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CHANCES!
i visted a barber shop...he changed razors...
but he dint look healthy themselves( i noticed he had a skin infection on his neck himself) and the instruments werent sterlized...
can you explain in detail about the risk of hepatitis b in a barber shop?
and the risk in the particular situation?
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Avatar universal
Sharing razor is a well known health risk as invisible traces of blood may remain on the blade after usage.
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but he changed razors..what is the risk now?
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Did he change to a new unused razor?
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yes he did!
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Then why worry?
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i got a little cut thats why..and the barber dint look healthy...he had some skin infection on his neck!
so?
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So you think the 'germs" he is carrying jump into your wound, or into your month when you talk to him?
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No..
i m just worried..what if it had hepatitis virus on it.
th question is can the virus pass through a single cut extremely small if present on the blade?
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We are going around in a circle. So how do you think the hepatitis B viruses get on to a new unused razor?

Have you heard of transmission through a needle jab? A virus is extremely small, but by the same token, the chances of infection by one single virus would be very small too.
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ohk..to cut it short and to end it...
i want to know  what are the chances of getting hepatitis b at a barber shop...
is there any risk at all or just something like getting hit by a lightning!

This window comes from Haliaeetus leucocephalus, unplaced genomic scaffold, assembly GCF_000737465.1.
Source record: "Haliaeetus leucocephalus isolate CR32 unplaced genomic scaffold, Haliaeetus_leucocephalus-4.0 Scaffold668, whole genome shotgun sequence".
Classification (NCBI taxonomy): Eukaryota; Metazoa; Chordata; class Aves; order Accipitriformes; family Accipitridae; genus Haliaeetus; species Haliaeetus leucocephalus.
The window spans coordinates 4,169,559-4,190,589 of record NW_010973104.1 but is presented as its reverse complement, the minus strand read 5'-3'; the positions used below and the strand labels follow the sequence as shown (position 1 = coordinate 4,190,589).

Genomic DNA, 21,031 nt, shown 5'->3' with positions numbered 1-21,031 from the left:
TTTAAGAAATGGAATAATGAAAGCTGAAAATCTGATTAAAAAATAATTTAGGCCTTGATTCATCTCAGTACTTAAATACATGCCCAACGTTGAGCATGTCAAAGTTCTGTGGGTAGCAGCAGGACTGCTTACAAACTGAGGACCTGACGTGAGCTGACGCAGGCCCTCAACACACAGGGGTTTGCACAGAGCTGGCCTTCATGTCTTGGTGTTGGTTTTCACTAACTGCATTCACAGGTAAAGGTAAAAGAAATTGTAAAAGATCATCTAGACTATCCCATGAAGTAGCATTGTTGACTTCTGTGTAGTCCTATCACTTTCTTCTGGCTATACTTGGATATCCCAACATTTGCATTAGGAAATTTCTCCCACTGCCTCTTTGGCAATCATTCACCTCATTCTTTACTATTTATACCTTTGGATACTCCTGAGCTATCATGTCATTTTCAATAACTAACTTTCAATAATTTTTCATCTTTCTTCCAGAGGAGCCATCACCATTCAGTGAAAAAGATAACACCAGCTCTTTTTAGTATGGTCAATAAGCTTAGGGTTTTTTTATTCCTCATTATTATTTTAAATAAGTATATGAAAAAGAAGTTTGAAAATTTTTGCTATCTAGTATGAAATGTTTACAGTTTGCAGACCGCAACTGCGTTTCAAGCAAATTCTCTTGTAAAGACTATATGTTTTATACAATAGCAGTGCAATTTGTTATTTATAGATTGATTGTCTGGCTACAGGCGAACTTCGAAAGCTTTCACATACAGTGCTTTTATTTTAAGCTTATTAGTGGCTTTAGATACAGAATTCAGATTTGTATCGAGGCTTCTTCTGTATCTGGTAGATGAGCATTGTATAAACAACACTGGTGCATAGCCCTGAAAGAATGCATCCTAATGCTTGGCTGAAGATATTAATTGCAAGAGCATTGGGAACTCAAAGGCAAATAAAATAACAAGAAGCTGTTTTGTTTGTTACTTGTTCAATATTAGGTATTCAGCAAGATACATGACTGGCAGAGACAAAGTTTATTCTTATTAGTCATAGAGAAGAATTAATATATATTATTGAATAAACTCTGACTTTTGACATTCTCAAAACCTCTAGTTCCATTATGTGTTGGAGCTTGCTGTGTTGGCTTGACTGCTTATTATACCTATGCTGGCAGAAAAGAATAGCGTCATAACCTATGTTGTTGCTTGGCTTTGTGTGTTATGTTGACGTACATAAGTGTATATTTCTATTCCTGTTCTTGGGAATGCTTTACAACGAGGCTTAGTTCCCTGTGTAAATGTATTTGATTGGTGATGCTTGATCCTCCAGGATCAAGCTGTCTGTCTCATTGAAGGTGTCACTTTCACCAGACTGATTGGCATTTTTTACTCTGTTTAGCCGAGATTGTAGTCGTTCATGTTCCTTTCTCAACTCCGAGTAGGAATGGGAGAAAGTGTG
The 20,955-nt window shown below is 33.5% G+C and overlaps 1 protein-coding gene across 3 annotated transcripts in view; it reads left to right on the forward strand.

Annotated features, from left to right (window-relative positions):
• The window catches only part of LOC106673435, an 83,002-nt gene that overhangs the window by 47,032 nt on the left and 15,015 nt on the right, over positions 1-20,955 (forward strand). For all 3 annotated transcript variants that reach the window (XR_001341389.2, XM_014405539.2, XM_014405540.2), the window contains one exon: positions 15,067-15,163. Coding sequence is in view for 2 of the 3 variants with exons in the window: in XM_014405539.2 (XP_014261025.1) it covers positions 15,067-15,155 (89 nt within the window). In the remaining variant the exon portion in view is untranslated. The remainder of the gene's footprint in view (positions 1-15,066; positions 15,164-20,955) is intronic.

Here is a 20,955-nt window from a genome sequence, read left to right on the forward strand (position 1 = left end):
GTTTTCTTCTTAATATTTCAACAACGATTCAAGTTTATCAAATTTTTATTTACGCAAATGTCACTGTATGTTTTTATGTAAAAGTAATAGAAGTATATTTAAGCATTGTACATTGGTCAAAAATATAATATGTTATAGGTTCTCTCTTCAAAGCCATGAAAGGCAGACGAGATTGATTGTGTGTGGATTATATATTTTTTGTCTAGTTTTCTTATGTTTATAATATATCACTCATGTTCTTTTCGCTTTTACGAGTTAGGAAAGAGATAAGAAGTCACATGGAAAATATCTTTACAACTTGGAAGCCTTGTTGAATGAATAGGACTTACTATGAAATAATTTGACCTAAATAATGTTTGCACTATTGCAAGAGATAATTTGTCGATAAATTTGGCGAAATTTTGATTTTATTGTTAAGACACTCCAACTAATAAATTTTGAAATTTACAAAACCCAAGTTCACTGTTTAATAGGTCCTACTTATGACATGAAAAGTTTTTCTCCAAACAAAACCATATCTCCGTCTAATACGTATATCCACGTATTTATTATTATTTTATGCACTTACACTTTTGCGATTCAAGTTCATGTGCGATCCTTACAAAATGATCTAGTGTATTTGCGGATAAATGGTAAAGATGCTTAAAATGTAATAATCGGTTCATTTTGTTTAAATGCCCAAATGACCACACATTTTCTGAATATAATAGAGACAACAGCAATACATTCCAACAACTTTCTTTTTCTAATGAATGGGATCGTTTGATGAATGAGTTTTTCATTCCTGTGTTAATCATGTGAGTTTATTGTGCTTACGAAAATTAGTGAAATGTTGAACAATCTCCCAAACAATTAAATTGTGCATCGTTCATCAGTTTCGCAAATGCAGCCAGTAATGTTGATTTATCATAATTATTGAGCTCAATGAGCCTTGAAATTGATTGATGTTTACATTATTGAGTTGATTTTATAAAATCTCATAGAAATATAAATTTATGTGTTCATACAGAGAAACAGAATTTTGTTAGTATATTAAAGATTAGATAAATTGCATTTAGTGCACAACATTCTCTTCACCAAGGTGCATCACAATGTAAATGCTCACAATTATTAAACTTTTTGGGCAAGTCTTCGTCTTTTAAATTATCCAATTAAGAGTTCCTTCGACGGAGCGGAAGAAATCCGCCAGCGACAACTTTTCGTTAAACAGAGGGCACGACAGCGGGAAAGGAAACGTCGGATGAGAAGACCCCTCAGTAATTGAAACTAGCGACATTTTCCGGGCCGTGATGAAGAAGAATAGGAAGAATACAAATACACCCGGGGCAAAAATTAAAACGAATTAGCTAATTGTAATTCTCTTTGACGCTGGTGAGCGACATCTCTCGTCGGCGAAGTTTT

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No chance.

By the way, I hope we all know that a vaccine is basically a virus in small doses. When we get vaccinated, our body is fed with small amount of the virus and our immune system is given the chance to kill that virus and we get immunity from that process. Next time we get exposed to the same virus, our immune system recognised it and kills it.

Hence, trust your immune system. Even if there is Hep B virus in the razor, your immune system should killed it, even if you are not yet vaccinated against the Hep B virus.
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The vaccine consists of HBsAg only, not the whole virus, so it will never cause infection.
As I said in my first reply, sharing a razor carries high risk of transmitting disease. So a blade must be used only once and discarded after use, just like an injection needle.
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the main question...is it true that the body clear hep b virus in most cases like 95 they say??
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the main question...is it true that the body clear hep b virus in most cases like 95% they say??
is it the same for hep c virus?
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i just saw a study on this, the first one....it was in asia, the chronic cases among adults were 2.8%........

i see so many studies it is hard for me to look for it now and link it but trust me it was 2.8% only and they even divided this among genotypes, to my surprise genotype B and C had very low percentage inside this 2.8% most were genotype A while genotype D was not present among the study

also the number of patients they found was very high since it is very difficult to pick up adults with hbv, most of them pass it unaware since it has no sides
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I think it was a Japanese study. It found, as you say in a small cohort of patients, that Genotype A leads most to chronic hepatitis.This makes me think maybe Genotype is prevalent in the West because in adult infection, it is the easiest type to become chronic. Hence Genotype A is most easily treated, not because of its special genotypic features, but because those with genotype A are mostly infected as adult.

Just a thought.
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